ʻIhiʻihilauākea - Marsilea villosa

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Marsilea villosa (ʻihiʻihi) is an aquatic fern shaped like a four-leafed clover, and is found only in one other place in the world (also on Oʻahu). The fern lies dormant in its normally dry environment but needs standing water to reproduce, and therefore depends on an ephemeral (temporary) pool for its survival. Marsilea reproduced for the first time in a decade after the heavy winter rains of 1987/1988 formed the ephemeral pool in ʻIhiʻihilauākea Crater. Crustaceans, a tadpole shrimp and crab shrimp species, were also discovered; it is thought these crustaceans have been dormant in the soil since the ephemeral pool last formed. Non-native kiawe trees (Prosopispallida) and other invasive grasses now surround the Marsilea population.


E Mālama ʻIhiʻihilauākea Starts With You...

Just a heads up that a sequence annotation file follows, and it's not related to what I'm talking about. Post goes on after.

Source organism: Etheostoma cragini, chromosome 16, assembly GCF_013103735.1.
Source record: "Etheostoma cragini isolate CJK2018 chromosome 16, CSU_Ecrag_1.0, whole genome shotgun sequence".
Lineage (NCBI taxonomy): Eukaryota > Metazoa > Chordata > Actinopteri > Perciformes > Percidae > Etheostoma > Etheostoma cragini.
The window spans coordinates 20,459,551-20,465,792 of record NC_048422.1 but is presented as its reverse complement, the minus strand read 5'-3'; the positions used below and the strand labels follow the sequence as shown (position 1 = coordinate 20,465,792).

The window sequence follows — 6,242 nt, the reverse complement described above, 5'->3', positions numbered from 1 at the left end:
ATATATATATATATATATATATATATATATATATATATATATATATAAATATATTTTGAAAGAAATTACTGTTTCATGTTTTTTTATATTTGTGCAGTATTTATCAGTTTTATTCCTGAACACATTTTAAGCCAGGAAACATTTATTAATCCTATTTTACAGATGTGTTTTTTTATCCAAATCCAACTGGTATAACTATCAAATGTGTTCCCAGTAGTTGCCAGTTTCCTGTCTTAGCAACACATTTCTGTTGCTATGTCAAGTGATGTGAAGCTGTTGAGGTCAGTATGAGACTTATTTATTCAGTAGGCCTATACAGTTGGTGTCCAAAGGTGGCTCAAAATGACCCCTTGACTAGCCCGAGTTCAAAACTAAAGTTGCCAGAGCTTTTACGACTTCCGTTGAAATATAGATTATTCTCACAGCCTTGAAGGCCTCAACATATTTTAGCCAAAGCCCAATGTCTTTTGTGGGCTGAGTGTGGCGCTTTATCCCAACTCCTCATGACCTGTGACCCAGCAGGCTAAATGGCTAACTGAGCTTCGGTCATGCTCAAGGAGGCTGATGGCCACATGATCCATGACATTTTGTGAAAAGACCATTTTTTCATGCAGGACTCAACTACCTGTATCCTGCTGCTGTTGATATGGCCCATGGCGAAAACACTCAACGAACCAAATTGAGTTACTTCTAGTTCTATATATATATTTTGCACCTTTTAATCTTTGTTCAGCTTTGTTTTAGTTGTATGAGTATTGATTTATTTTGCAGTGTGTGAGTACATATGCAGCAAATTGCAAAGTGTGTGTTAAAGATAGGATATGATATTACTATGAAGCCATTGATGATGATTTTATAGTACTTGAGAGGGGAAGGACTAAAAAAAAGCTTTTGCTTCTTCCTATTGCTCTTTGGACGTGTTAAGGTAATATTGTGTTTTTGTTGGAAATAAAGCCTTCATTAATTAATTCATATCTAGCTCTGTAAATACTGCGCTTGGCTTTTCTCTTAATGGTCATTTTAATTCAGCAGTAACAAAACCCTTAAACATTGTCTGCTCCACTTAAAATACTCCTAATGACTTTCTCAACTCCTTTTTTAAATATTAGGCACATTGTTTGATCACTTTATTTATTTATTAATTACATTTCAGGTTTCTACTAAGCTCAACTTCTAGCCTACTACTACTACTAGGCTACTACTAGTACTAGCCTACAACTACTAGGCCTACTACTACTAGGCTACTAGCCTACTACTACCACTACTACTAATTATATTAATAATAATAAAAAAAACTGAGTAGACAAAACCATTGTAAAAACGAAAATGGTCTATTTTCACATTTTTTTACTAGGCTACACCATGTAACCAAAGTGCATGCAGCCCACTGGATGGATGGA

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In the summer of 2002, UH Sea Grant Hanauma Bay Education Program student intern Kahale Pali developed a draft of an ʻIhiʻihilauākea Stewardship Handbook through field visits and nurturing of the plants.


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HBEP ʻIhiʻihilauakea stewardship handbook developed by Kahale Pali during his 2002 summer internship sponsored by UH Sea Grant Hanauma Bay Education Program and The Nature Conservancy of Hawaii.  Available for download:
hbep_ihiihilauakea_stewardship_handbook_kahale_pali.pdf
File Size: 2143 kb
File Type: pdf
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